As a little kid, I was always watching the news. Granted, I didn’t know half of what the people on the screen were saying. The reason I watched it was to share what I learned with my parents or grandparents and hear what they had to say about what was going on. In the case of my grandparents, they would always respond the same whether it was about the middle east or the middle class. They would look at each other and say, “The more thinks change, the more they stay the same.” I never knew if there was truth in that statement.
Now, I am a freshman at the wonderful and intellectual Hillsdale College. One of the perks of this university is the types of documents we study. For example, in our Western Heritage class, we only study copies of original documents from authors such as Aristotle, Plutarch, and Augustine. They are great works of the past. One day I was reading a quote attributed to Socrates in Plato’s Republic, and I was shocked. The passage was about governments, more specifically democracy and the souls and characters of the men who support it:
So they take possession of the soul which they have which they have swept clean, as if purified for initiation into higher mysteries; and nothing remains but to marshal the great procession bringing home Insolence, Anarchy, Waste, and Imprudence, those resplendent divinities crowned with garlands,whose praises they sing under flattering names: Insolence they call good breading, Anarchy Freedom, Waste, magnificence, and imprudence a manly spirit.
As I was reading, I saw the truth in this. So many liberals that I have encountered are like this. My friends who seem to be charmed by the democratic way of life all wear the garlands that Plato so eloquently describes. I kept on reading.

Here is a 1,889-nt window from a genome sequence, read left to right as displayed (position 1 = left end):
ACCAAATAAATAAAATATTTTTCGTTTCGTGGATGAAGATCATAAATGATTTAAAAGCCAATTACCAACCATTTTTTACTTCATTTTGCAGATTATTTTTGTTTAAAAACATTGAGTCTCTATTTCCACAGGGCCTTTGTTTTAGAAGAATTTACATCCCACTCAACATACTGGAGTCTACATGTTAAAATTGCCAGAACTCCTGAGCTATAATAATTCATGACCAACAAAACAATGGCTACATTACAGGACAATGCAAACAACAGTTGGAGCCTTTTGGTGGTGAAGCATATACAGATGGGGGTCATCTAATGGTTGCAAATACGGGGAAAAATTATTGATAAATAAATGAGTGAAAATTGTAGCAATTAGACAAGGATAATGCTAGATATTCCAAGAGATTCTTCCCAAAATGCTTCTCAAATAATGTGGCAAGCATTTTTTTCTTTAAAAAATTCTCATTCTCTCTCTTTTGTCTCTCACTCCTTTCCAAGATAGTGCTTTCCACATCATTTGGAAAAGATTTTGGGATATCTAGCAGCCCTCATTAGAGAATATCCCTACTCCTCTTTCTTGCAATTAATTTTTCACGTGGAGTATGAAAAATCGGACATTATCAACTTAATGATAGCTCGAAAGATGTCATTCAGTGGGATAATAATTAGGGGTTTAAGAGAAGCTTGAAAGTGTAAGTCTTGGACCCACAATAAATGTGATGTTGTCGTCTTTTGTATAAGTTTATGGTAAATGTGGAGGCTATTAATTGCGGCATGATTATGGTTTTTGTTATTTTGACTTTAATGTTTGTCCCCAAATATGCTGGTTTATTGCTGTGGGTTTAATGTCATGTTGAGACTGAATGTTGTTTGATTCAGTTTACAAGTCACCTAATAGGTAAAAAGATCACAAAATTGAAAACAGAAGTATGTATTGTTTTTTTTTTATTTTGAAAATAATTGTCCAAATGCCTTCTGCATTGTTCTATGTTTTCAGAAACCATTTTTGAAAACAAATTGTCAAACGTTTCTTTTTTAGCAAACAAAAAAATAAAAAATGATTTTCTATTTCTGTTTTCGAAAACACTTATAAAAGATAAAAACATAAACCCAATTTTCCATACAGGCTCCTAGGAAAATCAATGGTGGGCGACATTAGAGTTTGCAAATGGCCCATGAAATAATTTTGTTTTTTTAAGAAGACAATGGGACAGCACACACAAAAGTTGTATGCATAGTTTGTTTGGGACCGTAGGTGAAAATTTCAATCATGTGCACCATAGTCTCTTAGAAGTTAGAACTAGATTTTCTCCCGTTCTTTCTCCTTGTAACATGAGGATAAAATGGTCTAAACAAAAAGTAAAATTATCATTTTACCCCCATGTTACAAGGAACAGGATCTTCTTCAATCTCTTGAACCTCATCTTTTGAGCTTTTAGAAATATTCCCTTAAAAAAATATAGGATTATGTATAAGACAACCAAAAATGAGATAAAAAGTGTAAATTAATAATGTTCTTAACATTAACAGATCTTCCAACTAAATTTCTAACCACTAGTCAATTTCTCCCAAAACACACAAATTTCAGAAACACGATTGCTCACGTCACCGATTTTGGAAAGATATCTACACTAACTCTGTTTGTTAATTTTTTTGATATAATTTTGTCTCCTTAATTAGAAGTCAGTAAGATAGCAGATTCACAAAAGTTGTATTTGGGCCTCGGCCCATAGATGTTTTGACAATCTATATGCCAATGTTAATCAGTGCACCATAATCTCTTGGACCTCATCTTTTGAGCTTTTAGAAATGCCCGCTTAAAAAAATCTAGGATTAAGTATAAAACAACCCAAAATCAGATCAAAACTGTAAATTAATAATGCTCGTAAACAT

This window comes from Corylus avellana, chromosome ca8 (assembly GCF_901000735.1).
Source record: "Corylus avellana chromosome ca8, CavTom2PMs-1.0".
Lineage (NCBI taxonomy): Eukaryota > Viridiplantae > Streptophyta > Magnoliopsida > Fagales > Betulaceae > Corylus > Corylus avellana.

Then perhaps he may recall some of the banished virtues and cease to give himself up entirely to the passions which ousted them; and now he will set all his pleasures on a footing of equality, denying to none its equal rights and maintenance, and allowing each in turn, as it presents itself, to succeed, as if by chance of the lot, to the government of his soul until it is satisfied. When he is told some pleasures should be sought and valued as arising from desires of higher order, others chastised and enslaved because the desires are base, he will shut the gates of the citadel (his soul) against the messengers of truth, shaking his head and declaring that one appetite is as good as another and all must have their equal rights.
At this point my jaw almost hit the ground. How could Plato have known so much about modern democracy and the people that run it? As I picked my jaw up, I continued to read, and was almost knocked out of my chair by what Plato wrapped up with.
Every now and then he takes a part in politics, leaping to his feet to say or do whatever come into his head. Or he will set out to rival someone he admires, a soldier it may be, or if fancy takes him a man of business. His life is subject to no order or restraint, and he has no wish to change an existence which he calls pleasant, free, and happy.
I was blown away. How did Plato just explain the attitudes that run modern liberal political leaders, and the youthful constituents that support them despite being all the way in Greece in 300 BC? It is remarkable. I guess what my grandparents said is true: the more things change, the more they stay the same. The times may change, the names on the ballot may change, but the ideals, characters, and morals that are a product of democracy will, sadly, become forever concrete. These politicians are run by passions, appetites, and are never satisfied with the current issue. Their constituents are the same. The youthful liberal voter and supporter wants to jump from issue to issue, believe in equality in all forms, and most of all will try to massacred wasteful and imprudent causes and candidates off as magnificent and prudent.
As progressive and modern as today’s liberals claim to be, they are still quite simply just playing the imprudent role of a democratic man that Plato has been able to identify since Grecian times.
Thomas Novelly | Hillsdale College | @TomNovelly